Updated: December 26, 2015



Gary Norris Gray-BASN-Staff Reporter

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OAKLAND, CA.- The job of any reporter is to report the news, sports, or events as they see them. With the assistance of a pen, paper, video cam or cell phone, the disabled reporter completes his assignment in many different ways. The modern era has assisted the disabled with the invention of the computer voice mail, internet, cable television, and voice reconnection keyboards.

To accomplish the final report the disabled reporter might need assistance from friends, family, co-workers and the mechanical friend called the computer. This is very different from their non-disabled counterparts who often produce their stories without assistance.

The disabled writer has to prove him/herself beyond that of their non-disabled peers. When discussing sports for example, He/she has to prove that they have knowledge of the sport even-though maybe they never played the game or played a modified version of the game.

These talented reporters must prove:

1.) That they know the sport.

2.) That they are intelligent.

3.)  That they can write complete sentences.

4.) That they can do the job with limited disabled modification.

5.) That they are verbally fluent and well understood.

These five points are ongoing for the disabled reporter and are always a part of their lives.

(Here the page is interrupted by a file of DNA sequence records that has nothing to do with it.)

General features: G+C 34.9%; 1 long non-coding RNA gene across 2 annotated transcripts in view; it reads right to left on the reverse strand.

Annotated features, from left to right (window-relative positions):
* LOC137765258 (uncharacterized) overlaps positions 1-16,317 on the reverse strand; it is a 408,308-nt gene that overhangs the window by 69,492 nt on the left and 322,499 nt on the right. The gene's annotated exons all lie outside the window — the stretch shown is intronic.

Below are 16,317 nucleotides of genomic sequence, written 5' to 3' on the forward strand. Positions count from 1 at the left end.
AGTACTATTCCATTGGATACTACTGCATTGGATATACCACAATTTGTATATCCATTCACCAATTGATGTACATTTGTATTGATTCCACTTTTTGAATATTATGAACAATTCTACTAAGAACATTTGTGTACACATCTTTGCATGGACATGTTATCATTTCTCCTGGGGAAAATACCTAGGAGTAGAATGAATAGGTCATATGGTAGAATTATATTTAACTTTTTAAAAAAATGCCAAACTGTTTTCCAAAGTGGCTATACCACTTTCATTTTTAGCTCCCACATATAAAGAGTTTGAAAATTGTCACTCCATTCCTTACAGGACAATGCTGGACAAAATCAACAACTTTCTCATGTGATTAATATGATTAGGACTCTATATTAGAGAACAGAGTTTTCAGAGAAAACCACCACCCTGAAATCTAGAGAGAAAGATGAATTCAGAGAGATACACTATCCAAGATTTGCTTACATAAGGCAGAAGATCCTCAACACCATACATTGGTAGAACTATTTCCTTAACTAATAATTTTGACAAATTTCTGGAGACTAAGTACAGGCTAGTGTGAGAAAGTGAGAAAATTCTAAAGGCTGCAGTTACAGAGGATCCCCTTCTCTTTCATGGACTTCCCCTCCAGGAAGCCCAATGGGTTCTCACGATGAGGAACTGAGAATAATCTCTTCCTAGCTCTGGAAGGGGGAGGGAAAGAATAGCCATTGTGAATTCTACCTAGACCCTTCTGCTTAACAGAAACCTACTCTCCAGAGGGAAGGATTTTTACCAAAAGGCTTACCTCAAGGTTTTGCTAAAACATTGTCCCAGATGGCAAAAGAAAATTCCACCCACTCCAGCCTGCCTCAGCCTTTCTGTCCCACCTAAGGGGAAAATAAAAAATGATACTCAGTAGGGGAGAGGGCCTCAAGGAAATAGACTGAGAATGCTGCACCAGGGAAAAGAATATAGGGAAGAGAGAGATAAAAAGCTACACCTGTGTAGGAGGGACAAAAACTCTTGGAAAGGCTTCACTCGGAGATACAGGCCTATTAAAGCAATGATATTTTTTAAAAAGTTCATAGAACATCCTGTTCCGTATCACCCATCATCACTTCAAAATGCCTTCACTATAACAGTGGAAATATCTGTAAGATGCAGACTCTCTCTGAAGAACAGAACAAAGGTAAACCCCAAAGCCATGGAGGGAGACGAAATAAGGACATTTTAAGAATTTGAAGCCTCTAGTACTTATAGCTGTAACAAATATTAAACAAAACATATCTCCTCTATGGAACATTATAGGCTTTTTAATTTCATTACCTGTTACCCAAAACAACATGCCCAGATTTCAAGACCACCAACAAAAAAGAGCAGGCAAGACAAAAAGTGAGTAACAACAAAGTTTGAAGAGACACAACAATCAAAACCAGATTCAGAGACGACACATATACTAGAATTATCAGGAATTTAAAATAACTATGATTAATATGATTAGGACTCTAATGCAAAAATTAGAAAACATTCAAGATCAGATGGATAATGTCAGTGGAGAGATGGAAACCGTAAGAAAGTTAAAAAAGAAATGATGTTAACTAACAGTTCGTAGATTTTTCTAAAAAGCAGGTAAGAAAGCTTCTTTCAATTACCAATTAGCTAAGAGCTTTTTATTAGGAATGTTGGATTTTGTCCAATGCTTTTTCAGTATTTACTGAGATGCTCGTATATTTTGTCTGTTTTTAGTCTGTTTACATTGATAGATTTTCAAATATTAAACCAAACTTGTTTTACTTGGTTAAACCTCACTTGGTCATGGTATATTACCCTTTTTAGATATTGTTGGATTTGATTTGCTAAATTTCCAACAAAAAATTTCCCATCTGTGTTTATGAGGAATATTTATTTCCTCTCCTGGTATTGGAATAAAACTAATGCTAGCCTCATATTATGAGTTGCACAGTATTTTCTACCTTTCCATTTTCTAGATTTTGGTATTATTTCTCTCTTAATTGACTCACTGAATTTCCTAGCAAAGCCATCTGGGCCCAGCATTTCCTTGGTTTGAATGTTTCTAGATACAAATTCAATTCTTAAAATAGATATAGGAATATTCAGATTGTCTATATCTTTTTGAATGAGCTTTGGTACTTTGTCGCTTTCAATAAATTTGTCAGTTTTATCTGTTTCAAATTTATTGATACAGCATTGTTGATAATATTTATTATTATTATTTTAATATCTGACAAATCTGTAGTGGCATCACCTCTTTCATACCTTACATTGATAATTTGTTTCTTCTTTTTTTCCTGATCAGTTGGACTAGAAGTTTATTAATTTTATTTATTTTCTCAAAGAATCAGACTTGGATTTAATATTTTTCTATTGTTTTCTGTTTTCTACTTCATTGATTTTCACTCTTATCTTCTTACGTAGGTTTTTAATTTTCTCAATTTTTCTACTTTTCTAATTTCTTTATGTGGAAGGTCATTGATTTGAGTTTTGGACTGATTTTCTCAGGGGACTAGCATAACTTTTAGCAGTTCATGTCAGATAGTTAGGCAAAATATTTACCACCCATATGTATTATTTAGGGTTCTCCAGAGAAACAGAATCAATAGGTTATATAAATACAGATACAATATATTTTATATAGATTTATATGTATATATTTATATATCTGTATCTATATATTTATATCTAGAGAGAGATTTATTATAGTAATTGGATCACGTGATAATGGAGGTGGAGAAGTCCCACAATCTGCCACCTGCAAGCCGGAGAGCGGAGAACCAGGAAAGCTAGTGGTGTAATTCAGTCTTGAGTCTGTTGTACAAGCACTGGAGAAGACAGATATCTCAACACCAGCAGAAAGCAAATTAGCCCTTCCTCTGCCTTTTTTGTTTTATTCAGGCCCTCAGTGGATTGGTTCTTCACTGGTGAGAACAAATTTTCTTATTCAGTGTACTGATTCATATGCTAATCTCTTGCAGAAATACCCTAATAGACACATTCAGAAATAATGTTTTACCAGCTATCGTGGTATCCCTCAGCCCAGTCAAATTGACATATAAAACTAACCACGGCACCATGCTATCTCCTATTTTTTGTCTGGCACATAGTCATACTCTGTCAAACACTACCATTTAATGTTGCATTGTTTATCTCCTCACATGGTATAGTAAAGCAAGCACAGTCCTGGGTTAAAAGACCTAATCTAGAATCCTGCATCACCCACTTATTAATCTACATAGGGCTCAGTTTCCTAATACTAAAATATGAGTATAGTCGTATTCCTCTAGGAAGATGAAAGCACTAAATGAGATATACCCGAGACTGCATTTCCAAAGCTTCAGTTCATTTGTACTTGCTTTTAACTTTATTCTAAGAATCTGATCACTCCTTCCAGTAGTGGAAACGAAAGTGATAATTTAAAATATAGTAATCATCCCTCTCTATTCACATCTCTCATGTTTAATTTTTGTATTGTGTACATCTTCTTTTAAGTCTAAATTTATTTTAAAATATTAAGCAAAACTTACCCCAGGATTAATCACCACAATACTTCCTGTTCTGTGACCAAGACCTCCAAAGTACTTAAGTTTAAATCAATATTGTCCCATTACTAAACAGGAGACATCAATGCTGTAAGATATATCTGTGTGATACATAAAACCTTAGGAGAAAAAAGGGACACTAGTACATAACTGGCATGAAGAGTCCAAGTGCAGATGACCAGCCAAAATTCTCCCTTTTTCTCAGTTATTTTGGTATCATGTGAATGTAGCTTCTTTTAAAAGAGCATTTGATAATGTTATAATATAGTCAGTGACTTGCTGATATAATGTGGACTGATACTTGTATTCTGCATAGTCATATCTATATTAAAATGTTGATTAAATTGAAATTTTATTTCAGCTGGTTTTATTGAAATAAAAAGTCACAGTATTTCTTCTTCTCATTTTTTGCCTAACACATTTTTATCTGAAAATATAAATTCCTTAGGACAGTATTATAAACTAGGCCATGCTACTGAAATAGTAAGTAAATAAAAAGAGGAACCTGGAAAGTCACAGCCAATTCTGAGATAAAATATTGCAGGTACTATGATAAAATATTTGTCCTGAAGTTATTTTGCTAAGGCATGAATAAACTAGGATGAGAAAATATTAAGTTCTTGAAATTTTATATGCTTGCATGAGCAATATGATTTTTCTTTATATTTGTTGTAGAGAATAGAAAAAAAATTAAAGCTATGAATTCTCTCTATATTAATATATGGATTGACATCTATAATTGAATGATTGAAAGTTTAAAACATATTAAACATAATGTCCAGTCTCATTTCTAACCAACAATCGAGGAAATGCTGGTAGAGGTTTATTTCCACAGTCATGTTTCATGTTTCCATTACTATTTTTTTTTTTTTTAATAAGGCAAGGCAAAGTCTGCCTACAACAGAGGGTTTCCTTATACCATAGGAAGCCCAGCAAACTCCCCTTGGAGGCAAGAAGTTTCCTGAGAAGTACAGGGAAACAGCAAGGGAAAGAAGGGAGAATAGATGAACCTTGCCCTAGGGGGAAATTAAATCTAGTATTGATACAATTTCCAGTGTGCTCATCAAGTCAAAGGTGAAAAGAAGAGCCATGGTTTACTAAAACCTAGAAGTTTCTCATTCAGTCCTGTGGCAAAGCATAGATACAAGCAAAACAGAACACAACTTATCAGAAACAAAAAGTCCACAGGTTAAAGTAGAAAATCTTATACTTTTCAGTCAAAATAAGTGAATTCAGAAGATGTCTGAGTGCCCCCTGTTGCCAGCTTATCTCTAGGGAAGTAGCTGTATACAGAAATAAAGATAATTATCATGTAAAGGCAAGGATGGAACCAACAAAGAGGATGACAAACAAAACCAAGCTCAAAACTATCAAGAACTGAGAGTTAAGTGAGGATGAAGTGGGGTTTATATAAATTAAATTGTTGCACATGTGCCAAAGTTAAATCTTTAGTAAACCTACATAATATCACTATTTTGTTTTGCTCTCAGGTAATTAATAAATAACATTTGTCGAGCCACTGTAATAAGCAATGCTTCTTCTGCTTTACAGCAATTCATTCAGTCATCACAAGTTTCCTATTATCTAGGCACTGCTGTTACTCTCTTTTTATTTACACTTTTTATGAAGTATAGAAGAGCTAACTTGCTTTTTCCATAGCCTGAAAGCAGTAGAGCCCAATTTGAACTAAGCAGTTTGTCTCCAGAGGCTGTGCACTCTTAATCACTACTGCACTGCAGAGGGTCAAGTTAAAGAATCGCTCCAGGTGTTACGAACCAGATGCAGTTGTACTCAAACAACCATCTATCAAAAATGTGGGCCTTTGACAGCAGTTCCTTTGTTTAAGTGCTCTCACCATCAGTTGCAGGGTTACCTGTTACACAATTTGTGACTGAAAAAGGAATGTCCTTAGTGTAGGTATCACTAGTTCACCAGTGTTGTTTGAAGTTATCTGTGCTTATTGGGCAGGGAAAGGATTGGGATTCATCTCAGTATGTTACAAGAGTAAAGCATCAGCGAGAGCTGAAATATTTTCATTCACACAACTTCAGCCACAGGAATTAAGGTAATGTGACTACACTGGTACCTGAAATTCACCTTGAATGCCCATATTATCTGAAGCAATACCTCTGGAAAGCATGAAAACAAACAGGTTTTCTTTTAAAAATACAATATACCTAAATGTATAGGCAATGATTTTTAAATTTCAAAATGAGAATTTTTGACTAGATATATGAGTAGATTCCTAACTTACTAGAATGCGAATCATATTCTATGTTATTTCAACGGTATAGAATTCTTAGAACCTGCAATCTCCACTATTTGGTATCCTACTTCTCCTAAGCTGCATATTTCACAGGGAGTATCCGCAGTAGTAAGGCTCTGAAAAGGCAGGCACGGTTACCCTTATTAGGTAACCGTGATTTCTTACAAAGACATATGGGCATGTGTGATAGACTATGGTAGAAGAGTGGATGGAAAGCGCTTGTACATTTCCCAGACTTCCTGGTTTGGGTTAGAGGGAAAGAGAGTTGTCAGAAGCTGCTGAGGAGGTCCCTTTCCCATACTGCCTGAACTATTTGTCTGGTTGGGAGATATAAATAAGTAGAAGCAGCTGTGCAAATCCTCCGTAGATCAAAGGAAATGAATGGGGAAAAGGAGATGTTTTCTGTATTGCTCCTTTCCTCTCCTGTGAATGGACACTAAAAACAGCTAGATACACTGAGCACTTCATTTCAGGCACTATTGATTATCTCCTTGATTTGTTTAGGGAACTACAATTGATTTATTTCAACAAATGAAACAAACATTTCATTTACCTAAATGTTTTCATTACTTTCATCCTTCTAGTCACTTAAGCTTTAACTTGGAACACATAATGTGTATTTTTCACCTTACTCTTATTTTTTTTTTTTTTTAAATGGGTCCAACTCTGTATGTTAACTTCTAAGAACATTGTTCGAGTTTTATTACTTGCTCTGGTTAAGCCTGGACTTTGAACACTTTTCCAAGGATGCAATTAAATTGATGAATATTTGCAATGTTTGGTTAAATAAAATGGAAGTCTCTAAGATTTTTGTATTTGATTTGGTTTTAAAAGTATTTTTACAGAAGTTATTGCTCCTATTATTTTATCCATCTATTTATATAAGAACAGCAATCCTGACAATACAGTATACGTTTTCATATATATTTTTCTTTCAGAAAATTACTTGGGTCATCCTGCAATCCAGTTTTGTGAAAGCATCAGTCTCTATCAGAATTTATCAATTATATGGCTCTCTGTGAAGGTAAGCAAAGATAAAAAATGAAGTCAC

For African American disabled men and women, there is yet another battle. That battle is to be accepted in the Black community and to be considered as equal.

The journey of this writer went through a long and winding road. At the age of 11, he wrote a weekly sports (one page) report for the Burlington City (James Fenimore Cooper) Disabled School’s newspaper called the Cooper Crier.  The experience was fun and exciting because the writer was able to be creative and write stories about the local high school football and basketball teams. The question remains, how much does an 11 year old know about the intricacies of the game of football and basketball?

These two young disabled men did their best to report the facts. These men used a mimeograph copying machine getting purple printing ink on their fingers and clothes every week, the hand cranked rolling printer. They also had to operate the staple gun to put the pages together. It took a week to write and finish one edition. Unlike today, we can use the computer and modern printer. Now mistakes can easily be fixed,  unlike 1964, when we had to retype the entire page.